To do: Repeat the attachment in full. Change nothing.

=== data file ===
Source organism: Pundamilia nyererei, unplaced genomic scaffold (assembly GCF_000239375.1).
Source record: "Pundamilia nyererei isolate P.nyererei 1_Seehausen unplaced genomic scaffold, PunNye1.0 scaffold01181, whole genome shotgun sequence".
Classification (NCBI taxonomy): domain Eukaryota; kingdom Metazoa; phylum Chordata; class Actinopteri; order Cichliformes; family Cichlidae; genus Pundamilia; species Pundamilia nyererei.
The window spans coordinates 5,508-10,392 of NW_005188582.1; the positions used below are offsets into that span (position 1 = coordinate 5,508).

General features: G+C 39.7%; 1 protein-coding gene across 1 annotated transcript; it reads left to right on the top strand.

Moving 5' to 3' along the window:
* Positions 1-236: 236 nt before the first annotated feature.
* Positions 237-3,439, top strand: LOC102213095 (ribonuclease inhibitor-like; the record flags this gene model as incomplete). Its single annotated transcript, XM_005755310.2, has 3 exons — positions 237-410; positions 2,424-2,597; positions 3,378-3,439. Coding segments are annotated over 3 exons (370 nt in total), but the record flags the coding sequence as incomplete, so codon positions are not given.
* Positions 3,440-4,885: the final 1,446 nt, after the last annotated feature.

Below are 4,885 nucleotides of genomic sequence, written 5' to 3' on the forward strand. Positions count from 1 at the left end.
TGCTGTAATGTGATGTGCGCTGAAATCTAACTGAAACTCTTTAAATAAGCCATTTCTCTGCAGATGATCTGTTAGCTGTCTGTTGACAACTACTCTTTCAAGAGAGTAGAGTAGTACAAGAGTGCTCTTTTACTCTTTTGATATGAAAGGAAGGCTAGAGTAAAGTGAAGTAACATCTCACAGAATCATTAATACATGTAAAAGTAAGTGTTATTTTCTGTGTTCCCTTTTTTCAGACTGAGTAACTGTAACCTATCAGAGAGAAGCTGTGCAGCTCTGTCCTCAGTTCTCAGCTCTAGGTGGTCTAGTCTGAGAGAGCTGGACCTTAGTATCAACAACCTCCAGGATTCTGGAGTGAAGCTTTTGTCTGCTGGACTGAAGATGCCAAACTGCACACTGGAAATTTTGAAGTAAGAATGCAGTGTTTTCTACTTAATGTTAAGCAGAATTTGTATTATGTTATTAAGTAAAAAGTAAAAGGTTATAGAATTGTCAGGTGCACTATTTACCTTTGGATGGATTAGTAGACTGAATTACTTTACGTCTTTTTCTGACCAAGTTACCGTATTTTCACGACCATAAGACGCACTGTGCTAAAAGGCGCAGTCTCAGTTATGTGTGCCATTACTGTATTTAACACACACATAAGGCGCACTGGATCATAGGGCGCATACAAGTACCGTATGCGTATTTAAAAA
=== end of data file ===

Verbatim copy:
Source organism: Pundamilia nyererei, unplaced genomic scaffold (assembly GCF_000239375.1).
Source record: "Pundamilia nyererei isolate P.nyererei 1_Seehausen unplaced genomic scaffold, PunNye1.0 scaffold01181, whole genome shotgun sequence".
Classification (NCBI taxonomy): domain Eukaryota; kingdom Metazoa; phylum Chordata; class Actinopteri; order Cichliformes; family Cichlidae; genus Pundamilia; species Pundamilia nyererei.
The window spans coordinates 5,508-10,392 of NW_005188582.1; the positions used below are offsets into that span (position 1 = coordinate 5,508).

General features: G+C 39.7%; 1 protein-coding gene across 1 annotated transcript; it reads left to right on the top strand.

Moving 5' to 3' along the window:
* Positions 1-236: 236 nt before the first annotated feature.
* Positions 237-3,439, top strand: LOC102213095 (ribonuclease inhibitor-like; the record flags this gene model as incomplete). Its single annotated transcript, XM_005755310.2, has 3 exons — positions 237-410; positions 2,424-2,597; positions 3,378-3,439. Coding segments are annotated over 3 exons (370 nt in total), but the record flags the coding sequence as incomplete, so codon positions are not given.
* Positions 3,440-4,885: the final 1,446 nt, after the last annotated feature.

Below are 4,885 nucleotides of genomic sequence, written 5' to 3' on the forward strand. Positions count from 1 at the left end.
TGCTGTAATGTGATGTGCGCTGAAATCTAACTGAAACTCTTTAAATAAGCCATTTCTCTGCAGATGATCTGTTAGCTGTCTGTTGACAACTACTCTTTCAAGAGAGTAGAGTAGTACAAGAGTGCTCTTTTACTCTTTTGATATGAAAGGAAGGCTAGAGTAAAGTGAAGTAACATCTCACAGAATCATTAATACATGTAAAAGTAAGTGTTATTTTCTGTGTTCCCTTTTTTCAGACTGAGTAACTGTAACCTATCAGAGAGAAGCTGTGCAGCTCTGTCCTCAGTTCTCAGCTCTAGGTGGTCTAGTCTGAGAGAGCTGGACCTTAGTATCAACAACCTCCAGGATTCTGGAGTGAAGCTTTTGTCTGCTGGACTGAAGATGCCAAACTGCACACTGGAAATTTTGAAGTAAGAATGCAGTGTTTTCTACTTAATGTTAAGCAGAATTTGTATTATGTTATTAAGTAAAAAGTAAAAGGTTATAGAATTGTCAGGTGCACTATTTACCTTTGGATGGATTAGTAGACTGAATTACTTTACGTCTTTTTCTGACCAAGTTACCGTATTTTCACGACCATAAGACGCACTGTGCTAAAAGGCGCAGTCTCAGTTATGTGTGCCATTACTGTATTTAACACACACATAAGGCGCACTGGATCATAGGGCGCATACAAGTACCGTATGCGTATTTAAAAA